Kevin Durant (L) of the Golden State Warriors fights for the ball with Channing Frye of the Cleveland Cavaliers in game two of the 2017 NBA Finals, at ORACLE Arena in Oakland, California, on June 4Kevin Durant (L) of the Golden State Warriors fights for the ball with Channing Frye of the Cleveland Cavaliers in game two of the 2017 NBA Finals, at ORACLE Arena in Oakland, California, on June 4 (AFP Photo/EZRA SHAW)
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Cleveland (AFP) - LeBron James and the Cleveland Cavaliers desperately seek a way to beat the Golden State Warriors, but they are running out of time to prove their NBA Finals rivals aren't invincible.
The Warriors, on an NBA record 14-game playoff win streak, lead 2-0 in the best-of-seven championship series entering Wednesday's third game at Cleveland. No team has ever rallied from a 3-0 deficit to win an NBA playoff series.
"We have to defend our home court," said Cavaliers forward Kevin Love. "It definitely is a must win."
Golden State could become the first NBA team to make an unbeaten playoff run to the crown, having swept Portland, Utah and San Antonio and overpowered the Cavaliers twice at home to open the finals.
"We're going to go home and watch the film to see ways we can be better," James said. "Do things, I don't want to say differently because you work so hard to get to this point, but make a couple of changes to see if we can be a lot better defensively and offensively."
Warriors forward Kevin Durant, who left Oklahoma City for Golden State last July in hopes of winning his first NBA crown, had LeBron-like numbers -- 33 points, 13 rebounds, six assists, five blocked shots and three steals -- in a 132-113 romp Sunday in game two.
Asked the difference between this year and last year, James simply said, "K.D." and added, "They are a different team."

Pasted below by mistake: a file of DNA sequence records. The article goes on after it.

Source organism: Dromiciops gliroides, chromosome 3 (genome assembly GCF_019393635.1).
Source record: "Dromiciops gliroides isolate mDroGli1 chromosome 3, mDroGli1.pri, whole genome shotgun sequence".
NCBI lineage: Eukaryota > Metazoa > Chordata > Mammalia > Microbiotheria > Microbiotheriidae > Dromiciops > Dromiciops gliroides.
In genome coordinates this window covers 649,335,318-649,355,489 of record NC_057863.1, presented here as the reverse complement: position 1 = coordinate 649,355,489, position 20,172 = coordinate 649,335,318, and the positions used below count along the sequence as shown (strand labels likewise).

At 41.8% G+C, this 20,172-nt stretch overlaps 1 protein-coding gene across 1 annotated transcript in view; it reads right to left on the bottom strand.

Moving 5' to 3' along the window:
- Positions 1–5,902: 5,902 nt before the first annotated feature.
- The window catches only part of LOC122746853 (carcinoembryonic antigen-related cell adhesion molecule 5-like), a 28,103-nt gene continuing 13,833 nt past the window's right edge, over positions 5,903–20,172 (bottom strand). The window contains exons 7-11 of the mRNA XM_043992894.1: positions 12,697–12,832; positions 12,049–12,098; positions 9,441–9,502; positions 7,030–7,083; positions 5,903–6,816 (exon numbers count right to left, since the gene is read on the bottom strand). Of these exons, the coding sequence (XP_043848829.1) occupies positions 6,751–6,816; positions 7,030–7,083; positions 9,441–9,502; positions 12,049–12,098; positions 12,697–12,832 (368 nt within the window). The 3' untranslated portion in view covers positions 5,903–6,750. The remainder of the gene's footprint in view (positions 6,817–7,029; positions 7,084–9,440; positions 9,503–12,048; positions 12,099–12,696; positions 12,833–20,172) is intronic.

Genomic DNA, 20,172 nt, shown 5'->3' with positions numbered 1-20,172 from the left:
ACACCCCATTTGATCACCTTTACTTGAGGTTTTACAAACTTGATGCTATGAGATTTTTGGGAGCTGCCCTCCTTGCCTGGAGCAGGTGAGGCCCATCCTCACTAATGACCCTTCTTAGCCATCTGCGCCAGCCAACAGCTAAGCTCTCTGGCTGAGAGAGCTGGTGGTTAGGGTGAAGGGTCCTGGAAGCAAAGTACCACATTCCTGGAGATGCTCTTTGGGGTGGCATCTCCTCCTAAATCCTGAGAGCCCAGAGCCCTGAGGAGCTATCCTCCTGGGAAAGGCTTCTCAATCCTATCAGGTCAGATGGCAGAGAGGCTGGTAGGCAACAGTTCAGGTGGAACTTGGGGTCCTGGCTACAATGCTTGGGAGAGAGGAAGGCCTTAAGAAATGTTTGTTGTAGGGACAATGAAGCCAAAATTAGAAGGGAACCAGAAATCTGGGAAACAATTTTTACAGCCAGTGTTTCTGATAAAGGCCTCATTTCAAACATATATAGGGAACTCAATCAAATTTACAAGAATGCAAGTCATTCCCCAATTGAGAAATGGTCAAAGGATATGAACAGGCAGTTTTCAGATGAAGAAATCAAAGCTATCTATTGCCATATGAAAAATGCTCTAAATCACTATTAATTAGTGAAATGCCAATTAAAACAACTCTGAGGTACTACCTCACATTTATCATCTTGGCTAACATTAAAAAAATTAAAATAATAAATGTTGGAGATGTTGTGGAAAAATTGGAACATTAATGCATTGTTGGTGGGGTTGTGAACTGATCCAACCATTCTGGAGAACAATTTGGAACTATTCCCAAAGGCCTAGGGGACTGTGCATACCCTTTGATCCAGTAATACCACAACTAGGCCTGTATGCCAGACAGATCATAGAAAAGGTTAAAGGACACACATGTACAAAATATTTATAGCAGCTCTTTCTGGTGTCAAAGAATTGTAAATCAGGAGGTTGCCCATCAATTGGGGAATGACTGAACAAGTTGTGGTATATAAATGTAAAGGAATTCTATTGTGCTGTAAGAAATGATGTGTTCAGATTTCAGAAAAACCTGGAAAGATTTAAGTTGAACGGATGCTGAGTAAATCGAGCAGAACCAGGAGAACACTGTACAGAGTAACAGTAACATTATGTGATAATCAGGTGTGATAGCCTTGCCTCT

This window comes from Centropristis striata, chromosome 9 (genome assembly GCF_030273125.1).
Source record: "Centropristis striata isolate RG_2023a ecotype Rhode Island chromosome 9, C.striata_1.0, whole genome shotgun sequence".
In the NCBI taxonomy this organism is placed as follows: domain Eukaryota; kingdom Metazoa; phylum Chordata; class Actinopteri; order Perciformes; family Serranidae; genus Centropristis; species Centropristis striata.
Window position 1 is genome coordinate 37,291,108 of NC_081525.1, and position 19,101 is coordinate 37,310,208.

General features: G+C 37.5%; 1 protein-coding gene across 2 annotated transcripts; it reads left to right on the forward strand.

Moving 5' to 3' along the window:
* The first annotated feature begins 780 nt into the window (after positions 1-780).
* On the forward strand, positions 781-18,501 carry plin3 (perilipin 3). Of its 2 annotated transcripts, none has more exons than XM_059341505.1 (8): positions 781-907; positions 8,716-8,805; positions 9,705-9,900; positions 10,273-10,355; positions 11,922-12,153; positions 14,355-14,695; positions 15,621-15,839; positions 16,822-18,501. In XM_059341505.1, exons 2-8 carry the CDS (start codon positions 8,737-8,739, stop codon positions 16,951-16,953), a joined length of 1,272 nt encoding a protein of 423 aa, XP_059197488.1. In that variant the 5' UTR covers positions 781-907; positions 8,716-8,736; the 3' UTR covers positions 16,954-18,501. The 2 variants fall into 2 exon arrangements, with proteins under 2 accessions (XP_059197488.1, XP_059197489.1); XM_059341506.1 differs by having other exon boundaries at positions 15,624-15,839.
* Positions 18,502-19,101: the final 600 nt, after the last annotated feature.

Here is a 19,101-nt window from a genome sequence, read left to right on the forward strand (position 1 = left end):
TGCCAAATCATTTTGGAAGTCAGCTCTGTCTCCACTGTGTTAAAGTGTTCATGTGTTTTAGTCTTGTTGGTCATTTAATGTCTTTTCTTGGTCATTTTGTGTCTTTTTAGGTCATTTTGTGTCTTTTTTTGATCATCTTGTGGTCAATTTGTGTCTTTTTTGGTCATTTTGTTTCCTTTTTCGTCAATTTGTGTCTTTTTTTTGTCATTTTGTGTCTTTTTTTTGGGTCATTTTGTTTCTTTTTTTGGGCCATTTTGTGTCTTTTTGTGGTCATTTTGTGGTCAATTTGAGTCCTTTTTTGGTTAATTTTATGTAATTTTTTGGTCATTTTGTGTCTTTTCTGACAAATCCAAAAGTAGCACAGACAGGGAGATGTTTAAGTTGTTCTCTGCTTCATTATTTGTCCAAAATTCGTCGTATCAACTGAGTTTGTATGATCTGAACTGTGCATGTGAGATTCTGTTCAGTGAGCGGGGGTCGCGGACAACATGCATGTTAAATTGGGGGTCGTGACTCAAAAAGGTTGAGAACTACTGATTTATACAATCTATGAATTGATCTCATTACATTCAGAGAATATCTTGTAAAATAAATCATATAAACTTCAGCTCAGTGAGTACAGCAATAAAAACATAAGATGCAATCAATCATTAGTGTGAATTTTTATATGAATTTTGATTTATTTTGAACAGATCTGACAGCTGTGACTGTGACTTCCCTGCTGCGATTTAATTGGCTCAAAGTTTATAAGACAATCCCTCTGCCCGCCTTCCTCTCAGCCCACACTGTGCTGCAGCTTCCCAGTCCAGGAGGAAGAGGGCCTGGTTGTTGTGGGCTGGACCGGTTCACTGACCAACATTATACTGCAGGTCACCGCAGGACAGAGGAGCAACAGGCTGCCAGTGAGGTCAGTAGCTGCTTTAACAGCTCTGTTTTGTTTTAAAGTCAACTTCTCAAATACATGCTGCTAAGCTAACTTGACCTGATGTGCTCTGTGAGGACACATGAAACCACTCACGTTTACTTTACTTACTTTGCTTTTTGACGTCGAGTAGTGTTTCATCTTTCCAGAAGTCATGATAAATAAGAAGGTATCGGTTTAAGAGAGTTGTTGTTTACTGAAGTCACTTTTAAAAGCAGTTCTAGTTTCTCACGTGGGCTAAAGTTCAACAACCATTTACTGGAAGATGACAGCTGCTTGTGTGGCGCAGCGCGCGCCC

The Cavaliers forced 20 turnovers compared to a finals record-tying four in game one, for all the good it did them.
"We forced them to 20 turnovers and they still beat us pretty good, so we got to be much better too," James said.
"I'm not a past guy too much. I'm more of a present guy so we just got to figure out how we can be better in game three."
Two-time NBA Most Valuable Player Stephen Curry added 32 points, 10 rebounds and 11 assists in his first finals triple double.
Curry's pairing with Durant is already being compared to Shaquille O'Neal and Kobe Bryant, Magic Johnson and Kareem Abdul-Jabbar and Michael Jordan with Scottie Pippen as among the greatest duos in NBA Finals history.
- 'It's fresh in our minds' -
Durant wants to prove he's a champion after years of big numbers but no titles while Curry and others want to prove last year's finals loss to Cleveland, when the Cavaliers rallied from 3-1 down to win in the greatest comeback in NBA Finals history, was a bump in the road for a dynasty team.
"We still remember what happened last year," Warriors guard Klay Thompson said. "It's fresh in our minds."
So while the Cavs cling to hope based on what they did before, the problem is what else do the Cavs have up their sleeves against a team now powered by Durant that has been unbeatable in the playoffs.
"We'll win the next game and see what happens from there," said Cavs forward Tristan Thompson, who might be pulled from the starting lineup to add more scoring punch and defensive versatility.
The Cavaliers had been 12-1 in the playoffs this year until facing the Warriors.
"We definitely have a sense of what they're capable of," Love said. "We're hoping it's going to be a different story at home. We're plain and simple going to have to play better."
- Irving must improve -
Cavs guard Kyrie Irving, who had 19 points in game two, needs one of his best games to help counteract the Warriors' production.
"I would imagine Kyrie's going to come out and have a great game," Love said.
The Warriors have dominated the third quarter in both games and built a big lead the Cavaliers could not threaten, a script Irving said the Cavs must rewrite to win.
"We just have to sustain effort over the entire game. We understand how dangerous they are," he said.
"Down 0-2, going home, you have to live with those odds. You have to remain non-wavering whatever the outlook looks like."
Cavaliers coach Tyronn Lue said a full 48 minutes of defensive focus will be needed to contain the Warriors.
"Having awareness -- can't relax, can't fall asleep," he said. Their offense is constant movement, so you got to be locked in, you can't take a peek somewhere and lose your man. They make you pay."